Consumer Reports is one of the most trusted brands in America, due to its decades-long track record as a reliable source of unbiased testing and reviews of consumer products. But after 80 years of providing product insights to consumers, the non-profit faced a new challenge: The average age of subscribers to its magazine was 67 years old.
“Our (customer) base is very strong and loyal, but we need a new generation of consumers to become just as committed,” said Leonora Wiener, Vice President of Brand, Product Strategy, and Integration. “It was clear that we needed to reintroduce ourselves to a whole new generation of consumers who currently think of CR as 'that magazine my grandfather gets.’”
CR’s leadership also sought to refocus the brand on the organization’s mission. Many people think of Consumer Reports as a magazine that provides useful information to make informed purchases of everything from cars and major appliances to sunscreen. But CR has always been more than that—it’s a nonprofit organization that works with consumers not only to make smart purchases, but also to create a fairer, safer, and healthier world.
In a national survey conducted by the Hattaway team, nearly 9 out of 10 consumers said they wanted to make purchases that reflected their values. Seven out of 10 said they wanted their purchases to “make a difference” and “send a message.” CR saw an opportunity to connect not only with younger people—but consumers of all ages looking to live their values.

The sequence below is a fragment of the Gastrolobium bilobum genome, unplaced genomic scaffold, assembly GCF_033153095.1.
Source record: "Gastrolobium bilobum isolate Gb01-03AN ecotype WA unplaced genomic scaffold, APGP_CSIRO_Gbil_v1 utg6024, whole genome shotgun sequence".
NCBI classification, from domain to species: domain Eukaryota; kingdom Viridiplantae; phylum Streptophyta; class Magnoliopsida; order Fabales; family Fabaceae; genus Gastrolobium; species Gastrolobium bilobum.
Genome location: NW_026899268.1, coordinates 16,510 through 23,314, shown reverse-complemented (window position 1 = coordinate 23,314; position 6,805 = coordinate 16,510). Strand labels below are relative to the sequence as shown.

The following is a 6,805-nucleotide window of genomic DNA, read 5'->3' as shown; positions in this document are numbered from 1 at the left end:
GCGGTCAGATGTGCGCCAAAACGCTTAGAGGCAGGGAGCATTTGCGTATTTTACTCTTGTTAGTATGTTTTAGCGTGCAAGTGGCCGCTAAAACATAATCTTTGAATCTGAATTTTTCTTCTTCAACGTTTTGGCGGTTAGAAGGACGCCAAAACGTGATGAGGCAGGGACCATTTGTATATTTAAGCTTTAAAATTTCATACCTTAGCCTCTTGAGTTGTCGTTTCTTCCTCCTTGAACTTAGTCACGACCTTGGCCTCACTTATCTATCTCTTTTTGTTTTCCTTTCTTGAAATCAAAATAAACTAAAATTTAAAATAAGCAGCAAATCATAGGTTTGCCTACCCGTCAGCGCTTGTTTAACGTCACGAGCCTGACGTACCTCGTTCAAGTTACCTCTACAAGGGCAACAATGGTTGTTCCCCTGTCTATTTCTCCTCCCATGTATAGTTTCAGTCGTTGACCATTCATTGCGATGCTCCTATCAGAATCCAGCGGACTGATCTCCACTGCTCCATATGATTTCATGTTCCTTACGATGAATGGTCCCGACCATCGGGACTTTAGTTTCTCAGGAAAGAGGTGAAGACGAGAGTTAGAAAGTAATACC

“Instead of just looking at purchasing behavior and needs, we looked at how (consumers) participated in social good,” Wiener said. “By having those two factors together, we were able to identify those audiences we thought would care about (the) mission.”
Armed with these insights, the CR team began building a new brand focused on the mission at the heart of their work. The Hattaway team used Winning Words language-testing research to help develop messages pairing the value proposition that drove revenues with a sense of purpose that engendered loyalty and set CR apart in an increasingly competitive space.
Departments across the organization came together—from the magazine and laboratory to advocacy and development—to create tools that would help CR’s team “live the brand” and speak with a unified voice. Together, they worked with the Hattaway team to co-create a Voice and Tone Guide providing practical tips for creating content of all kinds that would communicate the values of the organization and the thinking behind the new brand.
Updating its brand breathed new life into CR’s longstanding legacy—and equipped all of its programs to create meaningful content for consumers who want to create change through responsible purchasing decisions and policy advocacy. The new approach was very well received by CR’s subscribers: In a survey, 87 percent approved of the new brand. Standing on their new purpose-driven platform, CR’s leaders attracted new funding from foundations and philanthropists—supporting the launch of major new initiatives to address the complex challenges facing consumers today. In addition to updating its magazine and product ratings platform, CR launched new media properties to reach new audiences, including a weekly network TV series, “Consumer 101”—which reached about 1 million viewers each week in 2019. The show inspired more than 40,000 people to join a new Facebook group of active consumers.